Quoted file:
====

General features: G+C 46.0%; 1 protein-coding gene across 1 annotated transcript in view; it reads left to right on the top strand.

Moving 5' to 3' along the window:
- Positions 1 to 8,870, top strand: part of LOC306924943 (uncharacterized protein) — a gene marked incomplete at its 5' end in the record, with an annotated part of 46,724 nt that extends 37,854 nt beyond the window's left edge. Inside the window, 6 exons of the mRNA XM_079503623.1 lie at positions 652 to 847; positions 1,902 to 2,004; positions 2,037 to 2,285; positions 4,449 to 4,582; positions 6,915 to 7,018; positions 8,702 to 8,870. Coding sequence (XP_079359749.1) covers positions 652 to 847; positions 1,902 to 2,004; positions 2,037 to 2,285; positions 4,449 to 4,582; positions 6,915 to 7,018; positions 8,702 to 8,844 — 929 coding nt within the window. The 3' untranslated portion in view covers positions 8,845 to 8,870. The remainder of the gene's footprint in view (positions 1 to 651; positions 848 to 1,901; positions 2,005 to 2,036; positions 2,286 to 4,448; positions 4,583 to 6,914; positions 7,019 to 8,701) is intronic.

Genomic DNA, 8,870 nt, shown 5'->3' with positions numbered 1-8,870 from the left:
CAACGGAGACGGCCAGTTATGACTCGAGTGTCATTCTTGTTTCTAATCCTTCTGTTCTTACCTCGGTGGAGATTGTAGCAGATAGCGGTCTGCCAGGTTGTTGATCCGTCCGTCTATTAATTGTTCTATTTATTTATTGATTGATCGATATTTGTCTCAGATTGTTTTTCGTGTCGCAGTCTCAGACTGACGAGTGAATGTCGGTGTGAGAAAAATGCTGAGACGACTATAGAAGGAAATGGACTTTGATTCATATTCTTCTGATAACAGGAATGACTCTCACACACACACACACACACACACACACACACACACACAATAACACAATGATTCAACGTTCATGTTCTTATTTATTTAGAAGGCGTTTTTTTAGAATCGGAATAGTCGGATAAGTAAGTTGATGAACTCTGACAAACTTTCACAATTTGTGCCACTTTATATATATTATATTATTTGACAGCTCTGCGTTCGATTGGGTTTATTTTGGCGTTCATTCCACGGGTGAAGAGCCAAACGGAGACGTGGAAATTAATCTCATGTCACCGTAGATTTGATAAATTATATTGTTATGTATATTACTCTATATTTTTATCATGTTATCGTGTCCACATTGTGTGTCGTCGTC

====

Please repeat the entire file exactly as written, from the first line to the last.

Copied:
General features: G+C 46.0%; 1 protein-coding gene across 1 annotated transcript in view; it reads left to right on the top strand.

Moving 5' to 3' along the window:
- Positions 1 to 8,870, top strand: part of LOC306924943 (uncharacterized protein) — a gene marked incomplete at its 5' end in the record, with an annotated part of 46,724 nt that extends 37,854 nt beyond the window's left edge. Inside the window, 6 exons of the mRNA XM_079503623.1 lie at positions 652 to 847; positions 1,902 to 2,004; positions 2,037 to 2,285; positions 4,449 to 4,582; positions 6,915 to 7,018; positions 8,702 to 8,870. Coding sequence (XP_079359749.1) covers positions 652 to 847; positions 1,902 to 2,004; positions 2,037 to 2,285; positions 4,449 to 4,582; positions 6,915 to 7,018; positions 8,702 to 8,844 — 929 coding nt within the window. The 3' untranslated portion in view covers positions 8,845 to 8,870. The remainder of the gene's footprint in view (positions 1 to 651; positions 848 to 1,901; positions 2,005 to 2,036; positions 2,286 to 4,448; positions 4,583 to 6,914; positions 7,019 to 8,701) is intronic.

Genomic DNA, 8,870 nt, shown 5'->3' with positions numbered 1-8,870 from the left:
CAACGGAGACGGCCAGTTATGACTCGAGTGTCATTCTTGTTTCTAATCCTTCTGTTCTTACCTCGGTGGAGATTGTAGCAGATAGCGGTCTGCCAGGTTGTTGATCCGTCCGTCTATTAATTGTTCTATTTATTTATTGATTGATCGATATTTGTCTCAGATTGTTTTTCGTGTCGCAGTCTCAGACTGACGAGTGAATGTCGGTGTGAGAAAAATGCTGAGACGACTATAGAAGGAAATGGACTTTGATTCATATTCTTCTGATAACAGGAATGACTCTCACACACACACACACACACACACACACACACACACACAATAACACAATGATTCAACGTTCATGTTCTTATTTATTTAGAAGGCGTTTTTTTAGAATCGGAATAGTCGGATAAGTAAGTTGATGAACTCTGACAAACTTTCACAATTTGTGCCACTTTATATATATTATATTATTTGACAGCTCTGCGTTCGATTGGGTTTATTTTGGCGTTCATTCCACGGGTGAAGAGCCAAACGGAGACGTGGAAATTAATCTCATGTCACCGTAGATTTGATAAATTATATTGTTATGTATATTACTCTATATTTTTATCATGTTATCGTGTCCACATTGTGTGTCGTCGTC